To conclude this tedious but necessary post with an appeal that I know will fall on deaf ears: please, for goodness' sake, stop claiming I've said things that my own posts disprove.
 

willtravel

Well-Known Member
I mean... wasn't the invasion of Iraq, under the Bush administration, widely considered to be the reason ISIS exists today? The blowback of that decision, to enter Iraq... If that hadn't happened... well.
Not sure all about Desert Storm but Iraqi decided to invade Kuwait and the US plus 40 other countries ( including Canada) went to defend Kuwait but because we decided to defend Kuwait that is why 9/11 happened and no other country?

The war became known by its military name Operation Desert Storm. The Allies consisted of troops and support from almost 40 countries including from the Middle East, Europe, Britain and Asia Pacific.
 

LittleBuford

Well-Known Member
Not sure all about Desert Storm but Iraqi decided to invade Kuwait and the US plus 40 other countries ( including Canada) went to defend Kuwait but because we decided to defend Kuwait that is why 9/11 happened and no other country?

The war became known by its military name Operation Desert Storm. The Allies consisted of troops and support from almost 40 countries including from the Middle East, Europe, Britain and Asia Pacific.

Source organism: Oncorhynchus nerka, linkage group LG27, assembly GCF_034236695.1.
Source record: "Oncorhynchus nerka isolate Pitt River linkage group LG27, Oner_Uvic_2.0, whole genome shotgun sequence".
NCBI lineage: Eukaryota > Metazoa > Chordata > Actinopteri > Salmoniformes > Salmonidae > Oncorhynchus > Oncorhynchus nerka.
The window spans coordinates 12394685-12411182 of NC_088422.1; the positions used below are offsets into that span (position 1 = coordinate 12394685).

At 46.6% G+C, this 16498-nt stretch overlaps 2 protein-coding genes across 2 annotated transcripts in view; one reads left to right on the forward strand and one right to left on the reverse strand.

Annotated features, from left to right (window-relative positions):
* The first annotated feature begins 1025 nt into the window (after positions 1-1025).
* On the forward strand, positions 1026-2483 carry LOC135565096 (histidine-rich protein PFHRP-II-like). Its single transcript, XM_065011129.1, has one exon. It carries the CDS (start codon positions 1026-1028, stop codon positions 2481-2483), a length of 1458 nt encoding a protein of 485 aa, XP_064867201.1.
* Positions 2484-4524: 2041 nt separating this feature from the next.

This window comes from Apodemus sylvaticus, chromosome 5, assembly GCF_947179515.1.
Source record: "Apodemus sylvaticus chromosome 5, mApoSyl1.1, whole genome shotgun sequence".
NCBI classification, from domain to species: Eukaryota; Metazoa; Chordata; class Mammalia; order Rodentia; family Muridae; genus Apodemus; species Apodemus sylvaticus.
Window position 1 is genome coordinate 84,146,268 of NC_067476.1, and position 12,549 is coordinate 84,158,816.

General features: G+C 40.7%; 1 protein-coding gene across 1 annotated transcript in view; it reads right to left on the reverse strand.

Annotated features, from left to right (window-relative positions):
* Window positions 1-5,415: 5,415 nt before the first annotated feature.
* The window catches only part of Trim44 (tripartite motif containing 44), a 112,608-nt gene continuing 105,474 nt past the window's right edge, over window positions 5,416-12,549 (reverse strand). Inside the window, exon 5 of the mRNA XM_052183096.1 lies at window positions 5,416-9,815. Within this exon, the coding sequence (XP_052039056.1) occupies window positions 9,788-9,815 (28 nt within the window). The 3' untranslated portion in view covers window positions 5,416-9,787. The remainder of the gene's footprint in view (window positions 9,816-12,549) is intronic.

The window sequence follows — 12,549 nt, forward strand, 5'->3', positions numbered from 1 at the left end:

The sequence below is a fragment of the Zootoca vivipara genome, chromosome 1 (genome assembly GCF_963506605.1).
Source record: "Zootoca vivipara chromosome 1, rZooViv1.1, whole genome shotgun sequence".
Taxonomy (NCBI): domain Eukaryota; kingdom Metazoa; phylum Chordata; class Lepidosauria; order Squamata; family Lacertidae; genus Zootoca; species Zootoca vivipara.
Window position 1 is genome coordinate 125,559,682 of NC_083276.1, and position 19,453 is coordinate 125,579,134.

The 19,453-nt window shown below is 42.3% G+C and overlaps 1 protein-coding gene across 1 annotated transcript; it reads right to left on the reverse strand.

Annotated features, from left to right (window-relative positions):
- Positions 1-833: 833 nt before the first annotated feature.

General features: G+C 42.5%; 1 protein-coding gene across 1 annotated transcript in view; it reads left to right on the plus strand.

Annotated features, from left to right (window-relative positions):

You're referring to the Gulf War of 1990-1991, whereas @Disney Analyst is talking about the invasion of Iraq that toppled Saddam Hussein in 2003.
 

Disney Analyst

Well-Known Member
Not sure all about Desert Storm but Iraqi decided to invade Kuwait and the US plus 40 other countries ( including Canada) went to defend Kuwait but because we decided to defend Kuwait that is why 9/11 happened and no other country?

The war became known by its military name Operation Desert Storm. The Allies consisted of troops and support from almost 40 countries including from the Middle East, Europe, Britain and Asia Pacific.
You're referring to the Gulf War of 1990-1991, whereas @Disney Analyst is talking about the invasion of Iraq that toppled Saddam Hussein in 2003.
Thanks! I’m really just inquiring; as I’m not the most knowledgeable about it and I am sure some on here can help elaborate how the middle east got to where it and why ISIS even came to be.

I was under the impression it is greatly related to decisions made by the US during the Bush era.
 

Willmark

Well-Known Member
Thanks! I’m really just inquiring; as I’m not the most knowledgeable about it and I am sure some on here can help elaborate how the middle east got to where it and why ISIS even came to be.

I was under the impression it is greatly related to decisions made by the US during the Bush era.
It’s related to the redrawing of the map at the end of WWI of which the UK and France (largely) got their way with the Middle East.

This is a pretty good high level explanation:


The involvement of the US is really just the last actions from outside the regions in a long chain.
 

Disney Analyst

Well-Known Member
It’s related to the redrawing of the map at the end of WWI of which the UK and France (largely) got their way with the Middle East.

This is a pretty good high level explanation:


The involvement of the US is really just the last actions from outside the regions in a long chain.
So that started the unrest, and then 2003 was the catalyst for the forming of modern day ISIS?